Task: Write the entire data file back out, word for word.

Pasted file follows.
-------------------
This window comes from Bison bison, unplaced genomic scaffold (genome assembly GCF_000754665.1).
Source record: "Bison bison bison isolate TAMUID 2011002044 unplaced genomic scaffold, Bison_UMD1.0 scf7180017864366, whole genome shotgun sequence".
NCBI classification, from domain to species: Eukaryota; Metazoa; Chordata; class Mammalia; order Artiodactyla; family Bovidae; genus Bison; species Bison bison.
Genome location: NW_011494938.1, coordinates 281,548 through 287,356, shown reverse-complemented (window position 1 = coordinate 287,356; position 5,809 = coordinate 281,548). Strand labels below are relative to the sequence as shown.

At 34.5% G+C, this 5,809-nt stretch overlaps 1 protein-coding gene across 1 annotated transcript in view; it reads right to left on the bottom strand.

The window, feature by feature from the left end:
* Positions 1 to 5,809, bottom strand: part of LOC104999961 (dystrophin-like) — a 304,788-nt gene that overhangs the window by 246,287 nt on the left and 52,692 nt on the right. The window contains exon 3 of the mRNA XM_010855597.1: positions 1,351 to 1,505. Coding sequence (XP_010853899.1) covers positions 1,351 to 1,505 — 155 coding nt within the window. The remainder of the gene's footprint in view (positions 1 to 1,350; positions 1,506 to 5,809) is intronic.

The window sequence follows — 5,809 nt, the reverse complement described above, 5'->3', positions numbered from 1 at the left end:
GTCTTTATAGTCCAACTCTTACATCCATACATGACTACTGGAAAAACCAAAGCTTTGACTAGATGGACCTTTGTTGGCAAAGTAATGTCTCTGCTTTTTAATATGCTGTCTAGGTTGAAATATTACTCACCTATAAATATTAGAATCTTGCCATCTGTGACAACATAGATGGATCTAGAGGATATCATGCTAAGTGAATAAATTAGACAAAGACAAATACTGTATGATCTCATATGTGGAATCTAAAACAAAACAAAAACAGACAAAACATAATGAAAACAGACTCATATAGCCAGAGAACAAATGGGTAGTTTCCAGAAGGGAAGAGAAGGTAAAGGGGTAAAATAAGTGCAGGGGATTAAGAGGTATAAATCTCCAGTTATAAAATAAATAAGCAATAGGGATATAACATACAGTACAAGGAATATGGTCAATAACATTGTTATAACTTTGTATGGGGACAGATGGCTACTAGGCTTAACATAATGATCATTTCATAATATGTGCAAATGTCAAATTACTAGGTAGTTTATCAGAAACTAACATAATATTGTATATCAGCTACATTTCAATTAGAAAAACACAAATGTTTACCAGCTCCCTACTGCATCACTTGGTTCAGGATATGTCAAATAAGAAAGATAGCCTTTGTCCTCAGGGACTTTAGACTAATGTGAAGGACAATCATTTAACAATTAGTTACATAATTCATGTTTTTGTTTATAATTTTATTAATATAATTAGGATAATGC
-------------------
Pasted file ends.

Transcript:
This window comes from Bison bison, unplaced genomic scaffold (genome assembly GCF_000754665.1).
Source record: "Bison bison bison isolate TAMUID 2011002044 unplaced genomic scaffold, Bison_UMD1.0 scf7180017864366, whole genome shotgun sequence".
NCBI classification, from domain to species: Eukaryota; Metazoa; Chordata; class Mammalia; order Artiodactyla; family Bovidae; genus Bison; species Bison bison.
Genome location: NW_011494938.1, coordinates 281,548 through 287,356, shown reverse-complemented (window position 1 = coordinate 287,356; position 5,809 = coordinate 281,548). Strand labels below are relative to the sequence as shown.

At 34.5% G+C, this 5,809-nt stretch overlaps 1 protein-coding gene across 1 annotated transcript in view; it reads right to left on the bottom strand.

The window, feature by feature from the left end:
* Positions 1 to 5,809, bottom strand: part of LOC104999961 (dystrophin-like) — a 304,788-nt gene that overhangs the window by 246,287 nt on the left and 52,692 nt on the right. The window contains exon 3 of the mRNA XM_010855597.1: positions 1,351 to 1,505. Coding sequence (XP_010853899.1) covers positions 1,351 to 1,505 — 155 coding nt within the window. The remainder of the gene's footprint in view (positions 1 to 1,350; positions 1,506 to 5,809) is intronic.

The window sequence follows — 5,809 nt, the reverse complement described above, 5'->3', positions numbered from 1 at the left end:
GTCTTTATAGTCCAACTCTTACATCCATACATGACTACTGGAAAAACCAAAGCTTTGACTAGATGGACCTTTGTTGGCAAAGTAATGTCTCTGCTTTTTAATATGCTGTCTAGGTTGAAATATTACTCACCTATAAATATTAGAATCTTGCCATCTGTGACAACATAGATGGATCTAGAGGATATCATGCTAAGTGAATAAATTAGACAAAGACAAATACTGTATGATCTCATATGTGGAATCTAAAACAAAACAAAAACAGACAAAACATAATGAAAACAGACTCATATAGCCAGAGAACAAATGGGTAGTTTCCAGAAGGGAAGAGAAGGTAAAGGGGTAAAATAAGTGCAGGGGATTAAGAGGTATAAATCTCCAGTTATAAAATAAATAAGCAATAGGGATATAACATACAGTACAAGGAATATGGTCAATAACATTGTTATAACTTTGTATGGGGACAGATGGCTACTAGGCTTAACATAATGATCATTTCATAATATGTGCAAATGTCAAATTACTAGGTAGTTTATCAGAAACTAACATAATATTGTATATCAGCTACATTTCAATTAGAAAAACACAAATGTTTACCAGCTCCCTACTGCATCACTTGGTTCAGGATATGTCAAATAAGAAAGATAGCCTTTGTCCTCAGGGACTTTAGACTAATGTGAAGGACAATCATTTAACAATTAGTTACATAATTCATGTTTTTGTTTATAATTTTATTAATATAATTAGGATAATGC